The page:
Though Venus is more like Earth in size, Mars is the planet that regularly makes headlines. New ice under its sandy cliffs has been caught on camera, causing more hope that life may have been present at some point in the past. Prominent people like Elon Musk are talking about going to Mars in the near future. Scientists are once again planning sustainable living quarters for the colonization of the fourth planet from our sun. This is not the first time humanity has endeavored to send a manned mission there. For more than a century this planet has been popularized in the news as well as in pop culture. Mars has especially held a rich place in world literature. In 1877, the Italian astronomer Giovanni Schiaparelli said he saw channel-like structures in his observations of the Martian surface. Partially through mistranslation, some scientists further thought these were actually canals built by intelligent life-forms. A few years later, American astronomer Percival Lowell agreed wholeheartedly with Schiaparelli's so-called findings. Years later, when better telescopes were more readily available, the scientific community for the most part dismissed the concept of the channels for they were not present on the planet's surface. However, Lowell was no fool. He predicted that another planet in our solar system existed outside Neptune's orbit. This extraterrestrial body was indeed discovered (it was called Pluto). But despite their brilliance, Lowell and Schiaparelli (and others) saw things in their telescopes that weren't really there. It has been suggested that the optics or even tired eyesight brought on the effect that tricked these astronomers. This is still a bit of a mystery. Prior to the scientific community's brushing-off of this concept, another French astronomer, Camille Flammarion, wrote several works that would today be considered sci-fi novels. In one of these, Les Terres du Ciel (1884), Flammarion describes the scenery of bodies such as the moon and Mars to his readers. Flammarion's interest in the moon may have been sparked by the 1865 novel by his fellow countryman Jules Verne, From the Earth to the Moon. Percival Lowell was also able to write and have published a number of lengthy essays about the proposed life on the Red Planet. His first was a book that was simply called Mars, originally published in 1895. Two more followed: Mars and Its Canals (1906) and Mars as the Abode of Life (1908). Lowell died in 1916, and Pluto would be discovered in 1930 by Clyde Tombaugh. Around 1898, a mere three years after the publication of Percival Lowell's first Martian book, H.G. Wells’s epic sci-fi classic The War of the Worlds was published. The story he tells is one of invaders from Mars coming to Earth and leveling cities with their destructive lasers. Humanity retaliates with what it can, but the Martians' tech is too advanced and efficient. It is fitting that the Earth finds itself in a desperate fight with the inhabitants of Mars, the name for the ancient god of war. The War of the Worlds enjoyed a host of Hollywood film adaptations. It was also converted into a radio play in 1938, late in the Great Depression, and was broadcast and narrated by Orson Welles. His realistic rendition and delivery of the script famously caused a panic throughout the U.S. (although, this historic aspect has been disputed in recent years). In 1917, the year after Percival Lowell's death, a novelization entitled A Princess of Mars was published. This book was the first in the Barsoom series; its author was the renowned Edgar Rice Burroughs. Apart from the Barsoom series, Burroughs other famous story was that of Tarzan. Ten sequels were produced, most of them being attributed to Edgar Rice Burroughs. The last of these was John Carter of Mars, which was published in the early 1940s. Barsoom is the Martian word for Mars itself. Thus, the series is referred to as the “Barsoom series.” (It was the basis for the 2012 film John Carter.) Sci-fi was a new and rising genre in the 1930s. Stanley G. Weinbaum’s short story “A Martian Odyssey” was published around this time. Many stories of the same caliber were being published in that decade. In 1938 (the year Orson Welles made the renowned radio broadcast), a book called Out of the Silent Planet was published. It is often overlooked by sci-fi fans, and yet is was created and penned by one of the greatest fantasy authors of the 20th century. Its author was none other than British professor C.S. Lewis, a good friend of J.R.R. Tolkien. Out of the Silent Planet was the first installment of Lewis's sci-fi trilogy. The alien planet on which much of the story takes place is Malacandra, which is meant to be Mars. The next notable literary work is Robert A. Heinlein’s 1949 novel Red Planet. The Martian Chronicles, a collection of short stories about the colonization of Mars by Ray Bradbury, was published the year later. Then in 1951, Arthur C. Clarke’s The Sands of Mars was published. This whole period was filled with Martian literature. The 1950s and '60s were the golden era of sci-fi, and so Mars appeared frequently in much of the pop culture of the day. Heinlein's Stranger in a Strange Land (1961) also takes the reader to Mars. It was really not until the '90s when quality literature about Mars and Martians became popular again. This is because it was in the 1990s that high-tech probes like Mars Global Surveyor, Pathfinder, and Sojourner landed on the planet, giving us new, more detailed imagery of the Martian surface. The Mars Society was also founded in the late 1990s. In this decade, astronomer and astrobiologist Carl Sagan said, “Because of the historic romance of the general public with Mars (consider even today the associations of the word 'martian'), the exploration of Mars has a public resonance and support that probably no other goal of the space program can claim.” In 1993, Greg Bear published his award-winning novel Moving Mars, a futuristic story that discusses many political themes. Kim Stanley Robinson also published numerous Martian novels throughout this decade. Dr. John Gray published a book entitled Men Are from Mars, Women Are from Venus (1992), which covered topics about the psychological differences between men and women. It employed the metaphor of the title to get its point across, picturing that the two sexes originated from two different planets of drastically different societies. Apparently, it was the longest-running nonfiction bestseller of the '90s. And in 1999, bringing the decade to a close, the novel The Martian Race by Gregory Benford was released. The most popular Martian-related literary tale next to the classical War of the Worlds did not reach its readers until 2011. This of course is Andy Weir’s widely acclaimed The Martian which, unlike The War of the Worlds, actually takes place on Mars itself. It was adapted for the silver screen and released to theaters in 2015. This obviously helped in popularizing the novel itself. It was also in 2011 that the poetry collection Life on Mars by Tracy K. Smith was first published. The work features creative pieces that include imagery of numerous objects seen throughout the cosmos. Smith was likely inspired by the life of her father, a scientist involved with the development of the Hubble Space Telescope. Even more recently, Martian anthologies such as Old Mars which was edited by George R.R. Martin and Gardner Dozois have been published. Even music writers have shown a great fascination with the Red Planet. For instance, English composer Gustav Holst wrote the classical suite "The Planets" between 1914 and 1916. Mars is given tribute in its own section entitled, "Mars—Bringer of War." In hearing it, it can easily remind the listener of various John Williams soundtracks such as that of Star Wars. Nearly a century after Holst's composition, in 2012, the singer, voice actor, and songwriter will.i.am had his piece "Reach for the Stars" broadcast from Earth to Mars and back again. We are entering a new age of Martian exploration in both science and science fiction. Our efforts are being directed at colonizing the sandy celestial body. As humanity strives to reach out toward the Red Planet, more imaginations will be sparked, more pens put to work. Someday soon, writers may find themselves living on a red planet, writing even more far-fetched fantasies than those of their forebears. Image Credit: Wikipedia. [millions_ad]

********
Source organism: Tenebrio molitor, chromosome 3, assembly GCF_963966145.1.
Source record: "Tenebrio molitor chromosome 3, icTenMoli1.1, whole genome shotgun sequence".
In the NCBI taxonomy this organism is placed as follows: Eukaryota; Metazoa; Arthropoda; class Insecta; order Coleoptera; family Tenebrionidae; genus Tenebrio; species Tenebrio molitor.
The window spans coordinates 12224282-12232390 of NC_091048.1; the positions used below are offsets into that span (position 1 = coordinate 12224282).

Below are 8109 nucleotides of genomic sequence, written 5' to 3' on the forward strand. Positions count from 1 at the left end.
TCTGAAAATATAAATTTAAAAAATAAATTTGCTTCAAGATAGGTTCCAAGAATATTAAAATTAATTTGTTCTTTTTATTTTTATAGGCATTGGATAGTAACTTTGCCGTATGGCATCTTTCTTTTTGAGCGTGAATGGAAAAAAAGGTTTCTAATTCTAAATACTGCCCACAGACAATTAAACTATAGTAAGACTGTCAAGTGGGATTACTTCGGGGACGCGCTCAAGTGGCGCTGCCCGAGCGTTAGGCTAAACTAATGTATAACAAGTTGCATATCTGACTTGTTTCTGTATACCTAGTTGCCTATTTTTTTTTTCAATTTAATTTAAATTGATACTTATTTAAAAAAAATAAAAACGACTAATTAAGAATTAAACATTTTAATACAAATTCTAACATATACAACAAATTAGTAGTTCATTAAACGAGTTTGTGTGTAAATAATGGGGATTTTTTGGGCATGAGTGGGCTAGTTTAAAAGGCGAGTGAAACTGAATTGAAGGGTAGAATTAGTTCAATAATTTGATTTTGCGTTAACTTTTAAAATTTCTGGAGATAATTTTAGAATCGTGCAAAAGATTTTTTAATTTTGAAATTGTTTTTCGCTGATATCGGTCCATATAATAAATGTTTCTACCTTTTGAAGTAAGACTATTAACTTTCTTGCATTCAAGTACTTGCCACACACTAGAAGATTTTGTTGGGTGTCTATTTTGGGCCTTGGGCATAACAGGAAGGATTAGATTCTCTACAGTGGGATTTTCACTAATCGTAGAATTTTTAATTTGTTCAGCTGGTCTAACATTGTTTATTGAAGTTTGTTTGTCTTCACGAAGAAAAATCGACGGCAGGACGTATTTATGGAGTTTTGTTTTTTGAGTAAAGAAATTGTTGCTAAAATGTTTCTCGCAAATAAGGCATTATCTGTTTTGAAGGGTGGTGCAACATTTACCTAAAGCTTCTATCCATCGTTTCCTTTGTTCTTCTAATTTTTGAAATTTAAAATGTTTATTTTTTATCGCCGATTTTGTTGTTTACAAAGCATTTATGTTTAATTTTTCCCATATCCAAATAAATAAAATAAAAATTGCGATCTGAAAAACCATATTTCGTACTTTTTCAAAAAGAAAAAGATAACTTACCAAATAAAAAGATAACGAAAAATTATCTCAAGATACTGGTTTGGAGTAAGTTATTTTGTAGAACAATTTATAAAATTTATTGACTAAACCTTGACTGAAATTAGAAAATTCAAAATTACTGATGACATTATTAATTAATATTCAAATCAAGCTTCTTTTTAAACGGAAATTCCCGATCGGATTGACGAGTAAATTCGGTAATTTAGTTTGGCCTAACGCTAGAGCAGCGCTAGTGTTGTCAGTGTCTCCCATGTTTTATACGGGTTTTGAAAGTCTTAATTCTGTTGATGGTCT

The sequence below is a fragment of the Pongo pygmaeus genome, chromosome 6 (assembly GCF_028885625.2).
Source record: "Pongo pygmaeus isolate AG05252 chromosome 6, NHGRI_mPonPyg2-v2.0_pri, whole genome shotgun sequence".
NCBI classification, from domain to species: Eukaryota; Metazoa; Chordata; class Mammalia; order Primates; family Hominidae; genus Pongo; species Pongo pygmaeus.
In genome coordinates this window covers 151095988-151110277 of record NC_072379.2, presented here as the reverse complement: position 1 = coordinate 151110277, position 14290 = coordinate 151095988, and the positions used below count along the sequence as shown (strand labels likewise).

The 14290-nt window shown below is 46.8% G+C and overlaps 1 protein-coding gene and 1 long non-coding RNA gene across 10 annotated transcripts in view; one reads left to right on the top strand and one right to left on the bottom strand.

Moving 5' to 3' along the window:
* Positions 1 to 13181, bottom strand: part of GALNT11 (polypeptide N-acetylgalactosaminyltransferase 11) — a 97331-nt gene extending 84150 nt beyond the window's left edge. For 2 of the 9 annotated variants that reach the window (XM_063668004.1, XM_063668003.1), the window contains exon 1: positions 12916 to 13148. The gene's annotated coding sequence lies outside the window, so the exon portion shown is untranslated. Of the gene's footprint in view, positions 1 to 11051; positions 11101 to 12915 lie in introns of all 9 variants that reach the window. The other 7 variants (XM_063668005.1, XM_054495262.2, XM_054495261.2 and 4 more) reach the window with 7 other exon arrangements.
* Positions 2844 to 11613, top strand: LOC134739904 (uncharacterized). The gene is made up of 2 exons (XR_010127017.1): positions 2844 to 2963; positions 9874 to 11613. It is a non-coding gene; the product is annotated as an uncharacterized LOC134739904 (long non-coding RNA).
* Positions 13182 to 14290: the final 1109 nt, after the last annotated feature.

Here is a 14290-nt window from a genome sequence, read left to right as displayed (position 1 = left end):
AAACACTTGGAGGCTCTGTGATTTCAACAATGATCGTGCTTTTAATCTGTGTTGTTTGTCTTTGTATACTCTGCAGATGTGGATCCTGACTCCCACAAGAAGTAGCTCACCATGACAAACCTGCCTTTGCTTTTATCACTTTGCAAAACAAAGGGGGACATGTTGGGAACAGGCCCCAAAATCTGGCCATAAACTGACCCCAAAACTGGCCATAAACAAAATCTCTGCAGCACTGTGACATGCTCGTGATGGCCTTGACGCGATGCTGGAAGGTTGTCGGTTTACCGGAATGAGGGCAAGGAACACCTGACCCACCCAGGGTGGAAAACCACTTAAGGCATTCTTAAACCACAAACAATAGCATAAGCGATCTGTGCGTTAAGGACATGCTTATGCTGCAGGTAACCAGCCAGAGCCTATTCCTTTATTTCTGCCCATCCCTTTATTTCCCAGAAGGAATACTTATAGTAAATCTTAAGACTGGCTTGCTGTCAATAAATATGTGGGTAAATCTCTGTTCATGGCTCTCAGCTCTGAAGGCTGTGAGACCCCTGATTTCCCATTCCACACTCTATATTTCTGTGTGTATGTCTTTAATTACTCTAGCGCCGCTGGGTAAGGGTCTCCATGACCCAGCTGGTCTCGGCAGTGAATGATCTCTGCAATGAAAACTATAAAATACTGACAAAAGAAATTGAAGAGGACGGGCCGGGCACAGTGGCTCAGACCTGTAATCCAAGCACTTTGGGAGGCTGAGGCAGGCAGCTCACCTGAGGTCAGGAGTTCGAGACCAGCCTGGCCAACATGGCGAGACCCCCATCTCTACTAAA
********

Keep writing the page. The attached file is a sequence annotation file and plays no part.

There was something in the air during the 1950s in America that bred an especially grand strain of science fiction whose like was never witnessed before and hasn’t been since. It was a heady concoction: postwar triumph and trauma, unprecedented technological advances, the true advent of mass media swamping the atmosphere, that psuedo-fascistic hum of nationalistic propaganda and blacklisting, and the incessant reminder that a mushroom cloud could end it all... like that. Because our national memory consigns the decade to a cultural-studies netherworld of Eisenhower conformity whose only pinpricks of creative greatness could be found in the Beats’ scrappy secondhand Whitmanisms, the science fiction of the 1950s is somewhat neglected. Many anthologies and studies that cover the genre’s supposed “Golden Age” content themselves with the 1930s and 1940s, when the pulps were churning out stiff-jawed space operas and riffs on gleaming cities of the future. The science fiction of the 1960s, with its narrative-busting experimentations is seen as being more daringly au courant and thus worthier of critical attention. Somewhere between the spacesuited squares like E.E. Doc Smith and countercultural innovators like Harlan Ellison, though, lies a golden seam that contains some of the century’s most thoughtful, jazzy, and dazzling literature. The new Library of America two-volume collection, American Science Fiction: Nine Classic Novels of the 1950s, edited by Gary K. Wolfe, dusts off nine lesser-known novels that illustrate the breadth and depth of what was happening in science fiction during that decade. With its crisply typeset cloth volumes totaling almost 3,000 pages, the sturdy box is a welcome reminder of past joys for some readers and a striking introduction to fresh futuristic wonders and Cold War chills for others. What American Science Fiction first does right is tacking immediately to lesser-known waters. Note that the collection’s title and subtitle say nothing about the “Greatest” and just calls its material “Classic.” By removing himself from the need to quantify the cream of the era’s crop (like the Library’s near-definitive 2009 Jonathan Lethem-edited set of Philip K. Dick novels), Wolfe avoids putting together a decade’s greatest-hits package that would have made for phenomenal reading — Fahrenheit 451, Foundation, Time Out of Joint, Childhood’s End, and Canticle for Leibowitz, would be a few obvious inclusions — but held fewer surprises. This makes for a less-than-perfect set, with at least two of the nine novels (Fritz Leiber’s The Big Time and Algis Burdys’s Who?) not quite deserving classic status, fun as they are. Many of the others, though, are long-overdue for reappraisal. The opening novel is Frederick Pohl and C. M. Kornbluth’s The Space Merchants (1953). It’s a spry satire on consumerist manias, groupthink, and advertising, in which an ad man working on the account to convince the people of Earth to emigrate to faraway Venus gets caught up in a plot that sees him stripped of his wealth and identity and plunged down the socioeconomic ladder (much more slippery in this starkly Malthusian future). The sly jabs at the inner workings of Madison Avenue feel spot-on due to Pohl’s work as an ad man after the war and could have been easily used in a non-genre novel of the time. But more ingeniously subversive is the book’s scabrous view of that unholy nexus of propaganda where consumerism almost becomes equated with patriotism; a dark shadow of the modern era that Pohl and Kornbluth could well see growing already in postwar America. The only woman among these nine authors, Leigh Brackett was an anomaly in her field for other reasons. The classic image of the twentieth century science fiction writer is one barely removed from the Parisian garret, a writer churning out stories and novels that quickly disappear from print for extremely meager rewards. Brackett, however, was a respected Hollywood institution who knocked out scripts like Rio Bravo and The Long Goodbye when she wasn’t writing for the pulps. (The wit that she honed on films like The Big Sleep also showed up in her late-career work on The Empire Strikes Back.) The characters in Brackett’s The Long Tomorrow (1955) are far removed from her fast-talking smartass movie stars, though it contains many elements familiar from her Westerns. Interestingly the only post-apocalyptic novel in the collection, it’s set a couple generations after a nuclear war has decimated America and left behind a bone-deep aversion to technology. Her teenage protagonist Esau lives in a straight-laced Ohio village of the so-called New Mennonites, whose quasi-Amish ways had once been thought “quaint and queer because they held to the old simple handcraft ways” but proved an evolutionary success after the destruction. Because of fears that any technological progress or urbanization will put humanity back on the ladder to nuclear war, settlements over a certain size are prohibited. Young Esau is, of course, curious about the outside world, particularly the long-rumored Bartorstown, a secret city where pre-war technology is supposedly still used. Brackett uses Esau’s Western-style adventures away from his little village (complete with torch-wielding mobs, wagon trains, and threatening bands of wanderers on the high plains) as a kind of cautionary tale of a cautionary tale. Fear loops back in on itself in her story where dreams are systematically dashed and a perfectly logical cautionary principle turns quickly into stifling conformity and lynch-prone crowds. Society’s inherently contradictory impulses have rarely been more stark. While Brackett put her humor on hold for more serious things, for the quick-witted Double Star (1956) Robert Heinlein shelved the half-baked philosophical ponderings that can make works like Stranger in a Strange Land such strenuous undertakings. The novel is a brisk adventure about a jumped-up actor (“The Great” Lorenzo Smythe) who gets hired by some mysterious operatives to pretend to be a famous politician. It’s all told from Smythe’s preening point-of-view, which veers from arrogance (“If a man walks in dressed like a hick and acting as if he owned the place, he’s a spaceman”) to the prideful reflections of a man who considers himself the next coming of John Barrymore. Although the story is set in a future where the solar system is ruled by a Moon-based parliament presided over by a ceremonial Emperor and includes a race of curious, Ent-like Martians, Heinlein’s more interested in snap-crackle-pop political comedy and thespian satire. Like most of the best science-fiction, he keeps the futurisms working in the background and lets his characters move the story. According to the editor’s notes, Heinlein had actually hoped the novel (originally titled Star Role) would “finally crack Collier’s, the Post, or some other adult and not-SF-specialized market.” It’s a sign of how cut off from mainstream literature science fiction was at the time that even a swift-paced story like this with such a rousing the-show-must-go-on vibe couldn’t vault the genre barrier. A book that was more successful at breaking through into the mainstream market was Richard Matheson’s The Shrinking Man (1956). Later made into the film The Incredible Shrinking Man, and sometimes republished under that title, it takes a stupendously simple premise — a man named Scott starts shrinking one day; nothing the doctors do can stop it — and investigates all of its physical and emotional effects with precise and empathic acuity. Like many of the novels in this set, Matheson’s story focuses on people trying to adapt to impossible circumstances. Most of the novel is set in the basement of Scott’s house, where he has been lost ever since shrinking down to a few inches in height. While he battles each day to survive — trying to avoid drowning in tiny drops of water, nibbling on giant cracker crumbs, evading a monstrous spider — Matheson weaves in flashbacks about his descent from husband and father to curiosity, annoyance, and finally mystery. Matheson’s best work, like I Am Legend, has always had a depressive, existential quality to it, and this is no different. There’s very little of that stereotypical gee-whiz factor here that one would associate with science fiction of the era, and quite a bit more horror about losing one’s humanity. The what-is-human? question gets gnawed over in a couple other novels here. The lesser of the two is Algis Burdys’s Who?. It’s a comparatively straightforward Cold War-styled story that translates Le Carre’s Smiley / Karla dialectic into a slightly futuristic setting where the worldwide conflict of stasis is being waged between the Allied Nations Government and Soviet Socialist Sphere. An Allied scientist, Lucas Martino, who was horribly wounded in a lab explosion and somehow ended up in Soviet hands, is returned to the Allies as a heavily metalized cyborg creation. Theoretically he’s Martino, but nobody quite buys it. There are plentiful possibilities for exploration here, but they’re hampered by some square-jawed dialogue (“Aren’t we all human beings?”) and a less-than-thrilling plot. Theodore Sturgeon’s More Than Human (1953) also digs into this investigative conundrum, but with many novels’ worth of imagination. With the care of the true master and the audacity of a magician, Sturgeon weaves together the stories of several young people who discover they have some form of telekinetic abilities and then merge into a unit that’s part-family and part post-homo sapiens multi-unit being. Together, the near-silent idiot savant, the developmentally disabled baby who can’t speak but mentally communicates like a genius, and the teleporting twins must both fight to survive in a threatening world and also understand the limits of their awesome powers. What thrills in the novel isn’t the wow factor of what they can do (teleportation and the like), it’s the dark chill of Sturgeon’s prose. It careens from gothic, Shelley-esque views of the monster-at-loose to the anguished Steinbeck-ian trauma of the outsider, cockeyed humor, fairytale wonder, and some potent examinations of morality (it’s easy here to see the influence the book must have had on Thomas Disch’s work), this is very simply a marvelously resonant and haunting work that can stand easily among the other great novels of the decade. In A Case of Conscience (1958), James Blish also tackles themes as weighty as Sturgeon, but with much less impact. One of the few books here that spends any substantial time off-Earth, Blish’s novel has a scientific commission studying whether the distant planet of Lithia is good for colonization and whether its twelve-foot reptilian natives are safe for human contact. A potentially dynamic plot about the first Lithian coming to a crowded Earth — moved mostly underground after pollution and war — and fomenting revolution gets lost in knotty theological arguments put forward by a Jesuit member of the commission. It all ends in an anarchic and potentially xenocidic muddle, but Blish at least keeps his prose passionately engaged throughout. More of a muddle is Fritz Leiber’s The Big Time (serialized 1958, published as novel 1961). One of his “Change War” stories about an epic conflict being waged across all time periods by two vaguely delineated groups (the Spiders and the Snakes), it takes place in a so-called “Recuperation Station” for soldiers returning from their hopscotch missions. Narrated by Greta, a former Chicago girl who works there as an entertainer, the novel begins with high promise: Our Soldiers fight by going back to change the past, or even ahead to change the future, in ways to help our side win the final victory a billion or more years from now. A long killing business, believe me. Leiber brings the fast-talking brio of his Fafhrd and the Grey Mouser tales to this high-concept piece, using Greta to give it a raggedly funny and sad voice. But as the story progresses, with concerns rising over the increasingly shredded fabric of time and the possibility of deeply cynical manipulations behind the scenes, Leiber’s volleying dialogue tends to spiral out of control and blur his already tangled narrative. There’s almost more vision here than Leiber know what to do with; there are worse problems. The jewel of this collection is Alfred Bester’s The Stars My Destination (1956). A rocketing fantasia alight with apocalyptic Blakean visions and flights of fancy (it was published in England as Tiger! Tiger!), it’s the “vengeful history” of one Gulliver Foyle. Sole survivor of an attack on his spaceship, he is spotted and then left for dead by another ship that happens to come by. Burning with supernova rage, he becomes a singleminded machine for revenge, a spaceshifting precursor to Donald E. Westlake’s Parker. Tearing through Bester’s kaleidoscopic vision of a future where now-commonplace teleporting, or “jaunting,” has fundamentally altered society (in one instance: nobody bothers building fences anymore), Foyle is one of the great science-fiction antiheros. Around him, Bester crafts one of science fiction’s most memorable worlds, a gilded time of corporate clans (Sherwin-Williams, Esso, Greyhound), disappearing racial differences (again, jaunting), and outlawed religion. It’s a baroque style unusual for science fiction of the time, but instead of weighing down the story, Bester’s decorative lines help it sing. His opening lines seem just as fresh now as then: This was a Golden Age, a time of high adventure, rich living, and hard dying... but nobody thought so. This was a future of fortune and theft, pillage and rapine, culture and vice … but nobody admitted it. This was an age of extremes, a fascinating century of freaks, but nobody loved it. At its best, science fiction is always considering history, where we stand in it, where it’s taking us, how we’re mangling or ignoring it. This is a collection that does all of that, and delivers some of the American century’s most sparkling fiction, to boot.